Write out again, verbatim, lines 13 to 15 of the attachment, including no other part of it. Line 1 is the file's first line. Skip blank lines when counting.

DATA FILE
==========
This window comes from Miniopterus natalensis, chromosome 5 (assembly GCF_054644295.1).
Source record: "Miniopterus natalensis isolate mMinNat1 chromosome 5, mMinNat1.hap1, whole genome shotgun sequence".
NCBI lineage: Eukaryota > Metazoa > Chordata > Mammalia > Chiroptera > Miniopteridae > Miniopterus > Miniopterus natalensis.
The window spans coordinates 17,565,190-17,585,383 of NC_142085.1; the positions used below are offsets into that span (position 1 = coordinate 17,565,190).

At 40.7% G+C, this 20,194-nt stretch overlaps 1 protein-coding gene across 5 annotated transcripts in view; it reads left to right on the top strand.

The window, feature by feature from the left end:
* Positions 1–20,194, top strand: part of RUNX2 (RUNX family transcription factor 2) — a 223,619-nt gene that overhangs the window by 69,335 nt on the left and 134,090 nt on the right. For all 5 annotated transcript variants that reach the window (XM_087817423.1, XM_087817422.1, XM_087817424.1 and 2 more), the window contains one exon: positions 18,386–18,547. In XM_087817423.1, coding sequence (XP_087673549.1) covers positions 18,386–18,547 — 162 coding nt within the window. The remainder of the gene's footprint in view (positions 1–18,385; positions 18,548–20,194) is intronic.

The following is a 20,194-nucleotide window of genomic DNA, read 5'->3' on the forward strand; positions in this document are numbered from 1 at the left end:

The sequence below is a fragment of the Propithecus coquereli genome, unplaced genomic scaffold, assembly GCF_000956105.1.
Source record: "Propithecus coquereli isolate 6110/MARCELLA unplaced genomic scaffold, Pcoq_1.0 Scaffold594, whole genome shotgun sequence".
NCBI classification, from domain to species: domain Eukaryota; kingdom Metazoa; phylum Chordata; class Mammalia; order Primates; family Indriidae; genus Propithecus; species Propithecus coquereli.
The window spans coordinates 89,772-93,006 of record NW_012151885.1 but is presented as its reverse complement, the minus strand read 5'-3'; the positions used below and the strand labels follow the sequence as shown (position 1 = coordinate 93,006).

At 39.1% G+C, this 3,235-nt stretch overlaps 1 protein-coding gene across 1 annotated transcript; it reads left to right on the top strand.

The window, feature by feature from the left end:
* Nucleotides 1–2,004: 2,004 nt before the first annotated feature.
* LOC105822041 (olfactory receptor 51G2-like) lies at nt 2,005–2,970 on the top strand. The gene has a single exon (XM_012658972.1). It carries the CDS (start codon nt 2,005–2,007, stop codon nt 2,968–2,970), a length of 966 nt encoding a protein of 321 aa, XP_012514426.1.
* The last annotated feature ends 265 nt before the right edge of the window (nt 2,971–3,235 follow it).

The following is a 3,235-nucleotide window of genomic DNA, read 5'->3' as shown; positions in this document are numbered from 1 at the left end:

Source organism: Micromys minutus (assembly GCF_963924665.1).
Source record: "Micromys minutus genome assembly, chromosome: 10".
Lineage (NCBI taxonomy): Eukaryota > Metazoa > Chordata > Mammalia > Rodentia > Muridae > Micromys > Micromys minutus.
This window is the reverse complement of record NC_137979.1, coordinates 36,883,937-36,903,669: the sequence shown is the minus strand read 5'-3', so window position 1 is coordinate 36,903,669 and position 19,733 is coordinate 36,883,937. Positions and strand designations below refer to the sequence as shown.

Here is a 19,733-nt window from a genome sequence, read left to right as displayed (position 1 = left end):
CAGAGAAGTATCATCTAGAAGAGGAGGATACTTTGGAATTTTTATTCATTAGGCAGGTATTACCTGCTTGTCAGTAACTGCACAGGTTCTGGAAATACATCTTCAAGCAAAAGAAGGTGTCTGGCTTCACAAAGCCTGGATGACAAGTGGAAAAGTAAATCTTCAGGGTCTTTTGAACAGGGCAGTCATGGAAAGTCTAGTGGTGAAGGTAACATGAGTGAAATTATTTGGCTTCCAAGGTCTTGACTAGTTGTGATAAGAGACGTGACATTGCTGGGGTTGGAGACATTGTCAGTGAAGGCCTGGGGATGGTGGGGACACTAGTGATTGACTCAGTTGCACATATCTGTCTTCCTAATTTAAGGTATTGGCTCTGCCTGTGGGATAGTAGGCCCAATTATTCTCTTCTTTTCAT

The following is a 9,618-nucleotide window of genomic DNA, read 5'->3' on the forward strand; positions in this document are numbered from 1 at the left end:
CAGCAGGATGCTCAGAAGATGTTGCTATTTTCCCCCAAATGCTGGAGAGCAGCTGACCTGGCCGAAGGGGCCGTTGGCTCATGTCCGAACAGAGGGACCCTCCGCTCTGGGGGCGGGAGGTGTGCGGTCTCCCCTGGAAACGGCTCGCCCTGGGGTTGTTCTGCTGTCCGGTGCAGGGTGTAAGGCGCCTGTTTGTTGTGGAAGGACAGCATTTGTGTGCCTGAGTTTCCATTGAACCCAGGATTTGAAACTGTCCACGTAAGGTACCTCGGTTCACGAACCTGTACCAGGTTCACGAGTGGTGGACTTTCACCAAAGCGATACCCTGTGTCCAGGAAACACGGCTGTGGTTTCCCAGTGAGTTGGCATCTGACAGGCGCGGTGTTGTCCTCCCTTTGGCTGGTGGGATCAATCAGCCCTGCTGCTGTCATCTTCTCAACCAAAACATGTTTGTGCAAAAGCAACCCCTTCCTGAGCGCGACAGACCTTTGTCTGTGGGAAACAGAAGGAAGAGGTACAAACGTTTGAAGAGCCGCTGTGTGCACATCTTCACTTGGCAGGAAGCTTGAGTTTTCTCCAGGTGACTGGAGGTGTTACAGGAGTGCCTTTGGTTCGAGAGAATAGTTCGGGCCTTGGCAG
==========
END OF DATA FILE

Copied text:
At 39.1% G+C, this 3,235-nt stretch overlaps 1 protein-coding gene across 1 annotated transcript; it reads left to right on the top strand.

The window, feature by feature from the left end:
* Nucleotides 1–2,004: 2,004 nt before the first annotated feature.